When I was less than 10 years of age, my grandmother, parents, and I would go into Canada from Detroit to visit our relatives. On the way back, my dad would stock up on booze. You know, a little El Toro Tequila and a lot Crown Royal. There was a limit on the amount you could take back to America because of those pesky Duty Free regulations. So how did my family solve the problem of being over the legal limit? I got to hide them in my armpits until we crossed the border. Not only was this rather humiliating (But not as humiliating as when my dad took me to the horse races in Monmouth, New Jersey fro my 13th birthday. People 12 years of age and younger get in free, but once you turn 13, you have to pay. Dad told me I had to pretend to be 12. His advice was that I crouch down at the ticket window so that I looked shorter. Way to make a zit-ridden boy feel like a man), but that red, plastic sombrero hat on the tequila bottle sure did dig into my pit.
So yeah, sick from Teacher's brand whiskey. But I did have an exciting weekend previously. We went to Shaharah to visit the famous Sharahah Bridge. The guidebooks said it would be a 3 hour drive from Sana'a. But with food and the necessary qat stops, it took a good 9 hours. 1/2 was on road where we picked up our heavily armed police escorts (surface-to-air machine gun on back of jeep, 6 men - all armed). 1 of them followed us everywhere we went once we reached Shaharah itself. Certainly makes the excursion a bit more exotic.
Our "protection" - some of us just hopped up onto the jeep next to the giant gun:
Qat stop - Yaheeya buying qat:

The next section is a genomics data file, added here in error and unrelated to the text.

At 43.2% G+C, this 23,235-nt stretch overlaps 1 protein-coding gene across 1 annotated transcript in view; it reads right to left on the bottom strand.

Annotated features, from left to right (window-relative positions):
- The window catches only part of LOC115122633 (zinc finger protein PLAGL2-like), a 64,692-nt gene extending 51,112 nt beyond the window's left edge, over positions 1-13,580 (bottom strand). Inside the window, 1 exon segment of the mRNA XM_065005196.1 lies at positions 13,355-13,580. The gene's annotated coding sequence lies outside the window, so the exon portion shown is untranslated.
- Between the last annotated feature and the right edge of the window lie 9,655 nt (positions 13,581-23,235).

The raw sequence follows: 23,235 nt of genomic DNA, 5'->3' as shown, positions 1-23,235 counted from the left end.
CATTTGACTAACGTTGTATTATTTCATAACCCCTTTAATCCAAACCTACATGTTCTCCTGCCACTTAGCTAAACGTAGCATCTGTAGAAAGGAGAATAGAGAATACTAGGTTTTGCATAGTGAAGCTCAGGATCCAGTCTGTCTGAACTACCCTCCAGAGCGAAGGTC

After a lunch of salta, we were transferred to a pick-up truck for a 2-3 hour steep ascent to the top of the mountain range. View was spectacular and so was our pesticide-covered qat we were chewing. Terracing all the way up the mountain - 3500 meters worth. If it weren't for the qat, the ride would've sucked hardcore. My ass cheeks were literally bruised from bumping up and down on the metal "pick-up" portion of the truck.
The Shaharah Bridge - final destination:
Along the way, we passed lots of armed villagers who didn't seem too happy to see us. And lots of little children -- some would wave and ask for a picture and others would run away in fear. Ah! Christians!
Once we reached the top, Claudia and I reckoned that holidays are all about the journey and not the actual destination. Once we reached the top, it wasn't too crazy. Until we hit the village.
Friends, truck, guard, the village:
We walked around the village. I couldn't believe 2000 people lived on this hilltop town, so far away from "civilization." If you needed a doctor, packaged food, fabric, water, anything - it was a very steep 5-hour walk down to the bottom.
Once we got to the top, Yaheeya was like a kid in a candy store -- rows and rows of qat plants. He couldn't stuff enough in his cheek:
These women are collecting water to drink. I'm serious:
Most of the children were super-friendly. They all wanted surahs (pictures - They actually say "surah" - not trying to demonstrate my fabulous language skills) and then to look at the digital camera screen.
Total fierceness overload:
We made our way to the bridge - spectacular. Its the 3rd bridge built here, the other 2 collapsed. Over 9000 feet high.